Urbanisation on Non-Communicable Diseases (NCDs)

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URBANIZATION ON NON-COMMUNICABLE DISEASES

Urbanisation on Non-Communicable Diseases (NCDs)

Category : Naya , Naya Blog

Kelvin Mokaya, Youth Advocate

Rapid economic and social change, together with urbanization and globalization in Nairobi, are leading to a shift away from healthier, traditional diets to those filled with sugar, sodium, and saturated fat. Increased availability and consumption of commercially prepared and highly processed foods and sugary beverages contribute to overweight and obesity and to various NCDs. The food industry targets children and youth in an effort to influence their taste preferences and encourage brand loyalty that can continue into adulthood.

Aside from poor diets, a lack of sufficient exercise is also increasing the risk of developing NCDs. According to the International Study of Childhood Obesity, Lifestyle and Environment conducted in Nairobi in 2012, among 9-11-year-old students in primary schools, less than 10 percent of girls and less than 20 percent of boys got sufficient levels of physical activity. This has been defined as engaging in at least 60 minutes of moderate-to-vigorous physical activity every day. Over half of the students reported using motorized transportation to and from school every day.

Rapid urbanization in Kenya has significantly reduced the levels of physical activity required for work or transportation. It has also given rise to environmental factors such as heavy traffic, poor air quality, and crime that can make it difficult to be active outside. Lack of access to safe, well-lit sidewalks and parks and other spaces for recreation can also prevent youth from getting enough exercise.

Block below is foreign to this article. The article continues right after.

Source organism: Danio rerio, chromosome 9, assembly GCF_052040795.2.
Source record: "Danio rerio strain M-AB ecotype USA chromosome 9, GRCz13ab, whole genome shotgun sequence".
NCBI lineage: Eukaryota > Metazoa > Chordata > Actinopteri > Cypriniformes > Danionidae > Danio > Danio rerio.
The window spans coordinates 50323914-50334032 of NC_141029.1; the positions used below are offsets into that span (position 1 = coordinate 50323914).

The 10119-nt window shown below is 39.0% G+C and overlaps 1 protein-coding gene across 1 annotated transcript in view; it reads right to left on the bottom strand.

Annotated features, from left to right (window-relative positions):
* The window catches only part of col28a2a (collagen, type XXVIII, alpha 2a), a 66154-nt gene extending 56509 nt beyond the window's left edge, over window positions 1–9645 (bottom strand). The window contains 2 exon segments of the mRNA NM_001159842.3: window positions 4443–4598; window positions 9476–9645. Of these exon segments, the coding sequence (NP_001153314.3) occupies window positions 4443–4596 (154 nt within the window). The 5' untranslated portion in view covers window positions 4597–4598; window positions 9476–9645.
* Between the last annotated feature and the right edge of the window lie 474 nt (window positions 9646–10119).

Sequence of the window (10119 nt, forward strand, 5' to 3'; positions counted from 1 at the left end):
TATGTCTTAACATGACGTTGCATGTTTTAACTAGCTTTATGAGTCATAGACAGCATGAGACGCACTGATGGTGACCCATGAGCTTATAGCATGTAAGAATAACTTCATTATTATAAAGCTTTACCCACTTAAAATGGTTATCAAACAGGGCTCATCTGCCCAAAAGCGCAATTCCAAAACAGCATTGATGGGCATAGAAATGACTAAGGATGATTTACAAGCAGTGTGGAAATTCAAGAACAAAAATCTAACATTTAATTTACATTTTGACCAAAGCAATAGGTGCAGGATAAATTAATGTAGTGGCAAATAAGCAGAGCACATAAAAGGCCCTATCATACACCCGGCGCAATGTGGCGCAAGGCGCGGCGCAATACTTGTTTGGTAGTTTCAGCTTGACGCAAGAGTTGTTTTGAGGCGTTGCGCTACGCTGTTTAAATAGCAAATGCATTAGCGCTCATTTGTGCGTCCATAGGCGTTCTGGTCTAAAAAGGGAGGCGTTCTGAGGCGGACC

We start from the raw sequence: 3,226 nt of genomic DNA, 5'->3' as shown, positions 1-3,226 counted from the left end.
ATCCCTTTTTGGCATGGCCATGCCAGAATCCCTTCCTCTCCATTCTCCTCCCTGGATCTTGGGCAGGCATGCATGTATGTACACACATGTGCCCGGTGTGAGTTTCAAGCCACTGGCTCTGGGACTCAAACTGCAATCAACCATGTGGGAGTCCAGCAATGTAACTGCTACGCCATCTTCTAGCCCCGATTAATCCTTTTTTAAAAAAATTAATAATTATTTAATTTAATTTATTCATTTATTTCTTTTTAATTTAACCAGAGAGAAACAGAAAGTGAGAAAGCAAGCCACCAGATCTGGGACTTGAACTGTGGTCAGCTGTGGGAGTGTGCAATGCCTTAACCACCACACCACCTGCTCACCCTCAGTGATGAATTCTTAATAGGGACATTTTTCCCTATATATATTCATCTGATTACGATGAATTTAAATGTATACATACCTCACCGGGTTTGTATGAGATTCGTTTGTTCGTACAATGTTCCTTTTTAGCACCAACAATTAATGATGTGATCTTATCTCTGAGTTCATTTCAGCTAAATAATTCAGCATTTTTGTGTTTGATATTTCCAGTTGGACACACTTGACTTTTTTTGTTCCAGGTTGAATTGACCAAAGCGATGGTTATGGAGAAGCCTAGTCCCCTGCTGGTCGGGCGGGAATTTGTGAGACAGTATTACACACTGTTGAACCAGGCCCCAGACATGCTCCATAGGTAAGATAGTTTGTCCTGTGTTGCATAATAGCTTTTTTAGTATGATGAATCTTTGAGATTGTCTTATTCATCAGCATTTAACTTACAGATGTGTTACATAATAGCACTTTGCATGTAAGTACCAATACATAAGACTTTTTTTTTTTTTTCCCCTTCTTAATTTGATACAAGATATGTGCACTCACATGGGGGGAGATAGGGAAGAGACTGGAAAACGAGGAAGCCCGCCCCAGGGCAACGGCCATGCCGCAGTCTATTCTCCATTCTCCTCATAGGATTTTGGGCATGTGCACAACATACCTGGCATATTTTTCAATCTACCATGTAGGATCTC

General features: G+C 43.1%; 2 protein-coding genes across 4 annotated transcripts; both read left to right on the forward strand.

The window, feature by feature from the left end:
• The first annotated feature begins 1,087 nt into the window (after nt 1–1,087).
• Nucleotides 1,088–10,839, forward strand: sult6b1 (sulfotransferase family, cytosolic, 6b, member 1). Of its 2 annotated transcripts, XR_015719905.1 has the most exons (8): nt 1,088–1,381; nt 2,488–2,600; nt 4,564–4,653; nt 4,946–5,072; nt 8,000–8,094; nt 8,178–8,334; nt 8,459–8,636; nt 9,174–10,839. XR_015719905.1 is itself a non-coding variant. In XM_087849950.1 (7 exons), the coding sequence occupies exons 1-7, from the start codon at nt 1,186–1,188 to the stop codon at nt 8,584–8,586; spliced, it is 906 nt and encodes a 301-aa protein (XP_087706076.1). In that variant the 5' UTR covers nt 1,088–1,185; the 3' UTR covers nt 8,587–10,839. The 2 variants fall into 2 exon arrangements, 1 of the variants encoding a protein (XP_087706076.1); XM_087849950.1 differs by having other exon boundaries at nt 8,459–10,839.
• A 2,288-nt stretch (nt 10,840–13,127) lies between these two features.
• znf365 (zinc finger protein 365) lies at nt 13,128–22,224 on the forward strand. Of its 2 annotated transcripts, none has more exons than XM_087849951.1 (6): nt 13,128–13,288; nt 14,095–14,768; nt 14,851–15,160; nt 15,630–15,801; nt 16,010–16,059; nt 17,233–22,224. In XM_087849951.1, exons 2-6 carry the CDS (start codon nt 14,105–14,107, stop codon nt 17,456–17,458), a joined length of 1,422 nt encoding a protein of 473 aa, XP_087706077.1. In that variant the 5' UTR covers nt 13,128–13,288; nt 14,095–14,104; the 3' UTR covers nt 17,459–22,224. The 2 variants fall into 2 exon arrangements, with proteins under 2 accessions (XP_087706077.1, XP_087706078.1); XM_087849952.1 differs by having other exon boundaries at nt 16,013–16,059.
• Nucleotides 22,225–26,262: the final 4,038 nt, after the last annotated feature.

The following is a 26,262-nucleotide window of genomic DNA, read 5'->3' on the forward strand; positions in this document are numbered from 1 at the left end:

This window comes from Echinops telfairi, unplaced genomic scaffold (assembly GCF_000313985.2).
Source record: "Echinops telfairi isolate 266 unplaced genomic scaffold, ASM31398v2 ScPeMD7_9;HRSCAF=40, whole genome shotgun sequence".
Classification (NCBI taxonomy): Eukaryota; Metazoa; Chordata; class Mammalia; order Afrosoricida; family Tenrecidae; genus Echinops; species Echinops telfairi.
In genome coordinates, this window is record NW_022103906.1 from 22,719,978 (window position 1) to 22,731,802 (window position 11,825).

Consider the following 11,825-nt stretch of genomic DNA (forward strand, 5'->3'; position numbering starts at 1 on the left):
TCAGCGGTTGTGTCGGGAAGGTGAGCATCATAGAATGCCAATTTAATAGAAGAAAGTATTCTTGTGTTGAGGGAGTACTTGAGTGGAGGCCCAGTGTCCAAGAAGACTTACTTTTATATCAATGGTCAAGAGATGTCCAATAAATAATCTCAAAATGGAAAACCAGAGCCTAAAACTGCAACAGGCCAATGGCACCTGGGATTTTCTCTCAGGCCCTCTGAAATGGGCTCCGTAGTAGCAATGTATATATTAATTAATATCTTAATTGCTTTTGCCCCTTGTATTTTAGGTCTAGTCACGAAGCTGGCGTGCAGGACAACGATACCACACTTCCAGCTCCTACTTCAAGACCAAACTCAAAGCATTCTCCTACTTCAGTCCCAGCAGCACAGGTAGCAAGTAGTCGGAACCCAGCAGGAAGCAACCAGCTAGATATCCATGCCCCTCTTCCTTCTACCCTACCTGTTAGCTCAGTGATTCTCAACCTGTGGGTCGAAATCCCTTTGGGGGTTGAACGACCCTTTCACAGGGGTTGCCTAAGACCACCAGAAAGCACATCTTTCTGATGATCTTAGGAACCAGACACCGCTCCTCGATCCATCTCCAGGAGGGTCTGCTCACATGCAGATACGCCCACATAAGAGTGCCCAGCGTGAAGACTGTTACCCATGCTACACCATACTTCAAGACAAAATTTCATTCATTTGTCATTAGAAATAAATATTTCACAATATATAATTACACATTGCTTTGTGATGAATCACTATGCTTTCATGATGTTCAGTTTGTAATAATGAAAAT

Exercise has multiple other benefits including reducing the risk of developing mental health conditions, such as anxiety and depression that are common among young people. Physical activity among youth is also typically associated with lower levels of other NCD risk behaviors such as tobacco and alcohol use. Appropriate physical activity is a valuable tool in therapeutic regimens for the control and rehabilitation of cardiovascular disease, coronary artery disease, hypertension, congenital heart disease, peripheral vascular disease, obesity, chronic obstructive pulmonary disease, diabetes mellitus, musculoskeletal disorders, end-stage renal disease, stress, anxiety, and depression, etc.

Regular physical activity, independent of other factors, reduces the probability of coronary artery disease and early death. The Ministry of Health should endorse fitness programs in all sectors, which will result in decreased health-care costs.


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